particles and gases that impair visibility and, to the extent possible, to apportion the impairment among contributing sources. The source apportionment methods (see Chapter 5 and Appendix C) should be appropriate to the temporal and geographic scale of the visibility problem. A visibility strategy could include controls on several different pollutants and source types. Although, sulfur dioxide, the precursor to sulfates, is often the most important single cause of impairment, control of fine and coarse particulate matter, oxides of nitrogen, ammonia (which is possibly a limiting factor in nitrate formation), and volatile organic compounds (VOCs) also must be considered.

In this chapter the committee provides an example, using a speciated rollback model, to apportion anthropogenic light extinction among source types in the eastern, southwestern, and northwestern United States. This exercise is not intended as an operational evaluation of regional haze in those regions. Instead, it is presented to illustrate some of the issues that arise in any apportionment of visibility impairment.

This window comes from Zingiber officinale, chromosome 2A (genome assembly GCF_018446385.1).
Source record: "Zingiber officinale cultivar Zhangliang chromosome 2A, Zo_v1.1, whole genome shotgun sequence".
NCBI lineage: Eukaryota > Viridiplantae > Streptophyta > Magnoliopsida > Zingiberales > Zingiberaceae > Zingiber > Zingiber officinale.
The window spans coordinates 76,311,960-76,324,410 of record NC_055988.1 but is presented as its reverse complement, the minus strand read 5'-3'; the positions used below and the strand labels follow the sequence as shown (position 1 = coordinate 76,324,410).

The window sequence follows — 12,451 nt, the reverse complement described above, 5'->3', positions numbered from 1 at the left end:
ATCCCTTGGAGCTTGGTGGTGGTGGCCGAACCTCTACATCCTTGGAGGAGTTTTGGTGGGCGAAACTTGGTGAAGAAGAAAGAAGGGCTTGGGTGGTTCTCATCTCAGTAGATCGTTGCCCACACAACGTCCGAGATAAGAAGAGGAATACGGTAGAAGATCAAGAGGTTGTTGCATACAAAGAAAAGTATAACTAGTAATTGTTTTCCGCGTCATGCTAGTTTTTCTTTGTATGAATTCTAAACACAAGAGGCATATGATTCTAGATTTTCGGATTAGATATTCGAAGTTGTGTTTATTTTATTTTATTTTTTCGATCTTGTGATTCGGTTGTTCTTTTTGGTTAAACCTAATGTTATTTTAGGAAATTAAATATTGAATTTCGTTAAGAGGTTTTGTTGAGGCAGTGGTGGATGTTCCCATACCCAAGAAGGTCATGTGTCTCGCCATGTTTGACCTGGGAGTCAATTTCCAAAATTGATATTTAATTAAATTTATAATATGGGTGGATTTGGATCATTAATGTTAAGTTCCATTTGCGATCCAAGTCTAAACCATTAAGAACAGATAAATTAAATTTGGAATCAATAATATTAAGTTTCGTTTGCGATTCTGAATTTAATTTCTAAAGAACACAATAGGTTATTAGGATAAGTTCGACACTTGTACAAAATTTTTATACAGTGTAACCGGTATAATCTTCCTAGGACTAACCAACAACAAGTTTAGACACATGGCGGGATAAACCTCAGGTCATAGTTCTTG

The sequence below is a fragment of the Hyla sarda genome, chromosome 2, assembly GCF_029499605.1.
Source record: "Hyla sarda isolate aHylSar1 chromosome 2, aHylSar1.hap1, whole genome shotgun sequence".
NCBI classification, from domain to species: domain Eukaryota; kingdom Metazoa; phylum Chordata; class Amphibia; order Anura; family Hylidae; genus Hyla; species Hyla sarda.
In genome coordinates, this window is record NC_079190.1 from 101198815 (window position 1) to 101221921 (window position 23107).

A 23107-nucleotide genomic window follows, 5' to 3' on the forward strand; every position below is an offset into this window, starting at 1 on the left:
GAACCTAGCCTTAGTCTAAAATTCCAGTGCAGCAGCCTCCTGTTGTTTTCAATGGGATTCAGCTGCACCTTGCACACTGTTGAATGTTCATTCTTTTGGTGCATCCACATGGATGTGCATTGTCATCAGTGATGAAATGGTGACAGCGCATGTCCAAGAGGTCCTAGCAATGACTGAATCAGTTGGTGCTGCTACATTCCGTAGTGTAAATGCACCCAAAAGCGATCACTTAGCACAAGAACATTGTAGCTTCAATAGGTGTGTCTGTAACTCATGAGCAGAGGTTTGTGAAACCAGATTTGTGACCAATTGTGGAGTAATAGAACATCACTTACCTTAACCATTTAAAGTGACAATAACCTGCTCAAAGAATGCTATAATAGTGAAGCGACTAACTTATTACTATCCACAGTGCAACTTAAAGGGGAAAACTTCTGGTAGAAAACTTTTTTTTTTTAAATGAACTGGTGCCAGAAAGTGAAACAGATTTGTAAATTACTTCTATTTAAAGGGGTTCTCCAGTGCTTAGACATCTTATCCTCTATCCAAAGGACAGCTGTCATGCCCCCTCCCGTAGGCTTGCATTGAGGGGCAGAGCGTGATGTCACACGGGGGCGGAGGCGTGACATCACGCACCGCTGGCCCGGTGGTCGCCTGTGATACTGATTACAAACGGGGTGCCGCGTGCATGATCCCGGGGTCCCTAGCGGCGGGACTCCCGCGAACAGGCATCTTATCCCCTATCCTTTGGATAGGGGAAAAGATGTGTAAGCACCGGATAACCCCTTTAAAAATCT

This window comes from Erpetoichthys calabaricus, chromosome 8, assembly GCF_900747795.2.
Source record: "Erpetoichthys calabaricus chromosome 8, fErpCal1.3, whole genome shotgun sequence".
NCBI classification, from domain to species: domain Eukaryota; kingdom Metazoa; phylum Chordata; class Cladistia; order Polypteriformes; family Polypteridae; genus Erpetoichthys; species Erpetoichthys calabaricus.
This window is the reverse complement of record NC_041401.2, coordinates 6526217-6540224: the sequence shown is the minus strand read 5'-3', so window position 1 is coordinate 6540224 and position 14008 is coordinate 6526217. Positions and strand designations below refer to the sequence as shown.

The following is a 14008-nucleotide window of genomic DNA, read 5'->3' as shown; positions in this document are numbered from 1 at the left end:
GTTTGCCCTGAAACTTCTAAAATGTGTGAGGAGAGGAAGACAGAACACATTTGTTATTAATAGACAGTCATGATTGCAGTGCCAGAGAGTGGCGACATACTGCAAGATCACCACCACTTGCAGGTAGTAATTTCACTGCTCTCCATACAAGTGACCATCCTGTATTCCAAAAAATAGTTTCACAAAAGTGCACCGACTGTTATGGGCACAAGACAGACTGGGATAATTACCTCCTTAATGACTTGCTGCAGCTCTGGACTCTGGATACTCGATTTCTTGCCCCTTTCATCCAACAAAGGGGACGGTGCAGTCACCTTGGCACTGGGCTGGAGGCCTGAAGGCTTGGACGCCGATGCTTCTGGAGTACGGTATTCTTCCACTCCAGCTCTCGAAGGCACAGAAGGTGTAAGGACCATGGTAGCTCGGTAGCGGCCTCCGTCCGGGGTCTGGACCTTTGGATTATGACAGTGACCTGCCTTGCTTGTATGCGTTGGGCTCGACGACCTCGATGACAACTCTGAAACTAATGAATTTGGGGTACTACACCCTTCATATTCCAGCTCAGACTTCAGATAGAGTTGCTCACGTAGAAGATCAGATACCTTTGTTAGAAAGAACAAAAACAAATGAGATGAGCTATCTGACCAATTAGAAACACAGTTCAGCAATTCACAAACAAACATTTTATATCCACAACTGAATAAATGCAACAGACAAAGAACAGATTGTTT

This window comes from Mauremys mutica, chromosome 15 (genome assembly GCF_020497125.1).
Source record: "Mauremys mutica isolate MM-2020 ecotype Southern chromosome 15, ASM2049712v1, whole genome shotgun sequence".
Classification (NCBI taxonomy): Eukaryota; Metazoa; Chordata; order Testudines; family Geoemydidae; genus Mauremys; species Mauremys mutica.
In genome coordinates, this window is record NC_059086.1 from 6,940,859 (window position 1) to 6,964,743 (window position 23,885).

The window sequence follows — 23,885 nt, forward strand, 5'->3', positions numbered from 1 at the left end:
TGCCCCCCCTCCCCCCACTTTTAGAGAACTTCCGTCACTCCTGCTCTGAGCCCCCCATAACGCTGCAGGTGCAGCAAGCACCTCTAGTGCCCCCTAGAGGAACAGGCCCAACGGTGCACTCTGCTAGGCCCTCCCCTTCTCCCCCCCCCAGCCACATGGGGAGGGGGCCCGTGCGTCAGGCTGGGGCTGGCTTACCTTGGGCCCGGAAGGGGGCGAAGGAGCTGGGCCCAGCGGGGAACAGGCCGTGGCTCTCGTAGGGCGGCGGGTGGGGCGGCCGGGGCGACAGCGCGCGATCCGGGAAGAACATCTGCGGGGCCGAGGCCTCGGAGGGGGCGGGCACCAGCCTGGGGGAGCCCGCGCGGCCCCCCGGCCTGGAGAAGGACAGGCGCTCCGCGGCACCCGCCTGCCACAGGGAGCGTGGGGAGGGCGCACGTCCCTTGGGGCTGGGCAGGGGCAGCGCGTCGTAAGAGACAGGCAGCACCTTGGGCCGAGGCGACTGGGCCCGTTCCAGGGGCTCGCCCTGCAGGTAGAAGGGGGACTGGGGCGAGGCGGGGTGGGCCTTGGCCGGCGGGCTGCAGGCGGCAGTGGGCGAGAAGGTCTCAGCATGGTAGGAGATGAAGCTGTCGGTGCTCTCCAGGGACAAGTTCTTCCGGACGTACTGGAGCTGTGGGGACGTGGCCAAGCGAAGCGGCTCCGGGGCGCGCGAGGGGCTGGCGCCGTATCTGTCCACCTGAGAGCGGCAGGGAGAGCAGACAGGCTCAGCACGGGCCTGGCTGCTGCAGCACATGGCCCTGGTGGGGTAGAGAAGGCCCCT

The next step in designing a strategy is to determine whether control measures exist or can be developed to reduce the emissions that impair visibility. Appendix D describes control options for the principal source categories identified in the example. (There could, of course, be situations where other sources are also of concern.) Many of these control techniques are effective and commercially available; others are still under development.

Next, it is necessary to assess the effectiveness of alternative control measures. The committee used the speciated rollback modeling exercise to estimate the visibility improvements that would result from application of commercially available pollution control methods and technologies to major contributing sources in the three regions modeled. The committee's analysis shows that the application of these controls could noticeably improve visibility in the areas modeled.

This exercise is not intended to signify the committee's recommendation for adopting any specific control strategy. Such a decision involves issues outside the bounds of science and the committee's expertise. Rather, the exercise allows an estimate to be made of the extent to which visibility could be improved with commercially available technology. Others must decide whether the public welfare requires the improvement and whether a program to do so would best use a technology-based approach or some alternative, such as an air-quality management



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